By Derek Bonnett: Going into his 122-pound WBO title bout with Toshiaki Nishioka, Nonito Donaire carried a twenty-eight fight win-streak and a lofty pound for pound standing. However, since 2011 the three-division world champion, 29, had been heavily criticized his failure to stop Omar Andres Narvaez, Wilfredo Vazquez Jr., and Jeffrey Mathebula. Questionable scoring aside, Donaire clearly vanquished three legitimate world class foes. He handed Narvaez, a defensive wizard, his first professional loss and dropped Vazquez and Mathebula, both naturally larger career super bantamweights. There are some who had already found fault in the selection of Nishioka, a seasoned professional who vacated his WBC super bantamweight title after seven defenses against names like Jhonny Gonzalez, Rendall Munroe, and Rafael Marquez. The October 13 world championship bout at the Home Depot Center in Carson, California, USA deserved more of a build-up instead of being treated as a side dish to the more fan-pleasing match-up between Brandon Rios and Mike Alvarado.
To some, it might have seemed as if Nishioka traveled from Japan to the USA and had his balls held up in customs. The same error in judgment was heaped upon Narvaez. What is more to the truth is that, yet again, Donaire completely shut down the offense of a seasoned professional at the top of his division and made it look easy.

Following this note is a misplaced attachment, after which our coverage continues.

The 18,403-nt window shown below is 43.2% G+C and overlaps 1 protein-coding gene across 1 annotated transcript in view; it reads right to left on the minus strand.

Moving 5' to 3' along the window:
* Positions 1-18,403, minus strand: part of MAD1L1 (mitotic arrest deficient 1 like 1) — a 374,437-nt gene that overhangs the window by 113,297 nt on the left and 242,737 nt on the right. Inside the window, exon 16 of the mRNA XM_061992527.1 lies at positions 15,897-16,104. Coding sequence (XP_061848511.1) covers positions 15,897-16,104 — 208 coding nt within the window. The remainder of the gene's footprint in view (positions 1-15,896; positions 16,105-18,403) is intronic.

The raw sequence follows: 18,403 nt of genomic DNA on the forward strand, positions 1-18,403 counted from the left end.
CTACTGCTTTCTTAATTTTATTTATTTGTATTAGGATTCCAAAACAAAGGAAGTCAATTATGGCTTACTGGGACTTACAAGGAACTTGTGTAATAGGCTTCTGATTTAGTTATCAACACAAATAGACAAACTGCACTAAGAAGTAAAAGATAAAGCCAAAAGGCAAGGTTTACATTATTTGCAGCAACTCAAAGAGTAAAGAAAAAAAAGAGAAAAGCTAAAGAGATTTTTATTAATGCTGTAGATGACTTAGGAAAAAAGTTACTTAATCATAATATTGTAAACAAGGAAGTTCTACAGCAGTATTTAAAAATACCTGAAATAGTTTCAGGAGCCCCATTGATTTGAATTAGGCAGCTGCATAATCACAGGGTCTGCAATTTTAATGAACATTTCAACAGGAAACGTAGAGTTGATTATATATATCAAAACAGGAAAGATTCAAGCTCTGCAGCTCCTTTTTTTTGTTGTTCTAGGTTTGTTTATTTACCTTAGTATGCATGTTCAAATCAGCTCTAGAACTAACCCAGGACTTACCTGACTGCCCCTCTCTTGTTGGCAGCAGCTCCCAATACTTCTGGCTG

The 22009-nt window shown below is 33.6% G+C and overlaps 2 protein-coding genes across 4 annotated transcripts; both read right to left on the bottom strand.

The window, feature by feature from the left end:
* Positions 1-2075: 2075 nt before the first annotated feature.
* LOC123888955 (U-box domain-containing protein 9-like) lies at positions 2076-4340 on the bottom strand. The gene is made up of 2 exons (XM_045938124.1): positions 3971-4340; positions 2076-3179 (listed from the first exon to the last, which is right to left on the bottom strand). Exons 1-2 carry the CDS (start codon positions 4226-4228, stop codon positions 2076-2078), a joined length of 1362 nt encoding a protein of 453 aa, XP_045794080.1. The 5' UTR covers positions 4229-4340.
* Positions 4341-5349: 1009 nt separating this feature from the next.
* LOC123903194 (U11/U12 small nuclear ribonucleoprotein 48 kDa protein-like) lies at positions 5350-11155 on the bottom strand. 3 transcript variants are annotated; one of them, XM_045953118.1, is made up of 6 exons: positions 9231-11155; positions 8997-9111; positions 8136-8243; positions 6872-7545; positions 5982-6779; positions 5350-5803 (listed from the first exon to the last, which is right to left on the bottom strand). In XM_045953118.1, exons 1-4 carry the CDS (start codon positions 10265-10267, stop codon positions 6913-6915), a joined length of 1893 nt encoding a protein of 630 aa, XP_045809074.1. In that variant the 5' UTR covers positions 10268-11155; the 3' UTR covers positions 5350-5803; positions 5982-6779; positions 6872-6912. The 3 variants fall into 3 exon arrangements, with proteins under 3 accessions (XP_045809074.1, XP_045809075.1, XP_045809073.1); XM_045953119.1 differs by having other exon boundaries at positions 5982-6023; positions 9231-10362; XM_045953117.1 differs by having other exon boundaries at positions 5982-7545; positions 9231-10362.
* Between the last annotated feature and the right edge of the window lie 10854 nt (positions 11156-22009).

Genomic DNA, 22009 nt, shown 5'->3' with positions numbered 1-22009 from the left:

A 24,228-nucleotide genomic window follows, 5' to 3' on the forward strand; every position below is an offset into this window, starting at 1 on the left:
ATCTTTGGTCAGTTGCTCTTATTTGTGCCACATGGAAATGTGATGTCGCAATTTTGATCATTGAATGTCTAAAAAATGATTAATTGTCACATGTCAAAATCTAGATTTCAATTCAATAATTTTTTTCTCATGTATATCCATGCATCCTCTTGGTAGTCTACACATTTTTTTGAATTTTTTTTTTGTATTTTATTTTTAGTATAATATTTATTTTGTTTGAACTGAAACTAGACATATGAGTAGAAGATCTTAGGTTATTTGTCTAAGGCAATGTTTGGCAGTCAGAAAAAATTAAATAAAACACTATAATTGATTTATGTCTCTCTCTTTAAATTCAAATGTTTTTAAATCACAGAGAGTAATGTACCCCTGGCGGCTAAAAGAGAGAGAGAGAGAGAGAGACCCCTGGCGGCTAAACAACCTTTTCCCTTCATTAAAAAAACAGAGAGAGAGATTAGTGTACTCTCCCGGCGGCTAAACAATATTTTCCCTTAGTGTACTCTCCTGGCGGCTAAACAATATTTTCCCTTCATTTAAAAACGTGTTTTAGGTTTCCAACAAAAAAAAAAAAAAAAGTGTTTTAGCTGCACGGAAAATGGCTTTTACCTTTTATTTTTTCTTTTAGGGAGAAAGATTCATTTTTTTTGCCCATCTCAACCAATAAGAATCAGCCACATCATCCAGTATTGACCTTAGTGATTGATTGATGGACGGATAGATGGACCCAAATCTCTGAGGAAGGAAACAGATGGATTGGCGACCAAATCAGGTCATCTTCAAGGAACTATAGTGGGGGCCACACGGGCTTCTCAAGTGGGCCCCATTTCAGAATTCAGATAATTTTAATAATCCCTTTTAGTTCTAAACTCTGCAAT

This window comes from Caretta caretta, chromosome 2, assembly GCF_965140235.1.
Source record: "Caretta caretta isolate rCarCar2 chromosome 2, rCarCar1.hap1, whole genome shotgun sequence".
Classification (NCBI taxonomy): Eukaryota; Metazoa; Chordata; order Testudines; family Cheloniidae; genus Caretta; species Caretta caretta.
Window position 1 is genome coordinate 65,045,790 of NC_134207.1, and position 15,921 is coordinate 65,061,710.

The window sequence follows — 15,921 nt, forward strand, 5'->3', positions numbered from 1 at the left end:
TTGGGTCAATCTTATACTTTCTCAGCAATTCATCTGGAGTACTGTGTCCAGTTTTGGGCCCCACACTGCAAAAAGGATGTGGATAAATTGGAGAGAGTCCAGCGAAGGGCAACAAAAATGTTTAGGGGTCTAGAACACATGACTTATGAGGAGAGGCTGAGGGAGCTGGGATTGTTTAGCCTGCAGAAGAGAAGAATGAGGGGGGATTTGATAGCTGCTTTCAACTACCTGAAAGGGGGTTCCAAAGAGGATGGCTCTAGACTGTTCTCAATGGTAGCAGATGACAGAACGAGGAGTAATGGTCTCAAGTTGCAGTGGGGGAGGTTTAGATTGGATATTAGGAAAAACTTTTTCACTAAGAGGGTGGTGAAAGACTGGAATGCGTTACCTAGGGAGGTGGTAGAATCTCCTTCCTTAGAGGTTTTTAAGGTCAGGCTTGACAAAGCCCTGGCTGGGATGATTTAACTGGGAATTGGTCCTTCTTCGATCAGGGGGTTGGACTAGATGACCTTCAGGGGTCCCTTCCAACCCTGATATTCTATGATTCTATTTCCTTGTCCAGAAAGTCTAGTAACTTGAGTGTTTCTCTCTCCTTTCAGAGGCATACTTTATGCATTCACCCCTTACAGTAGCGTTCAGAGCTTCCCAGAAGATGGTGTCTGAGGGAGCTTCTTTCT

Donaire’s impact on Nishioka was immediate as the intimidated former champion barely threw a punch in the opening frame. Donaire returned to stricter boxing and controlled the tempo of the contest without an overzealous hunt for the KO. Using speed and a well timed right hand off the jab, Donaire controlled the first four frames without an iota of resistance. He went up 40-36 on my SecondsOut card.
Donaire began utilizing his legs more in the fifth as he started darting in and out with greater frequency. His attack moved to the body with finishing touches to the dome of his counterpart. In the sixth round Donaire out-landed Nishioka 31 to 7 in power-shots. One of those shots, a perfectly placed left uppercut deposited Nishioka on the canvas for the fourth time of his career. Nishioka fell behind 53-60 on SecondsOut’s tally.
Donaire boxed with greater confidence than we have seen since moving up to 122-pounds. Although most of his criticism was unwarranted, the Donaire seen in Carson tonight was far superior to any version seen since he dispatched Fernando Montiel as a bantamweight. The gap in power-shots grew to 124 against 45 by the close of the eight round.
Donaire’s big finish came at 1:54 of round number nine after he connected with a straight right hand counter. Nishioka hit the canvas and rose on unsteady legs. Just as referee Raul Caiz Sr. waved the two combatants together, Nishioka’s team felt they had seen enough and surrendered. Donaire ran his win-streak to twenty-nine, not having lost since his second pro bout, and raised his ledger to 30-1 (19). Nishioka saw an eight year unbeaten streak snapped and fell to 39-5-3 (24).
Donaire honored his vanquished opponent respectfully. Upon being asked about a possible clash with Guillermo Rigondeaux by Max Kellerman, Donaire acknowledged it was a fight many wanted, but that Rigondeaux needed to further prove himself in order to get him motivated for that clash.
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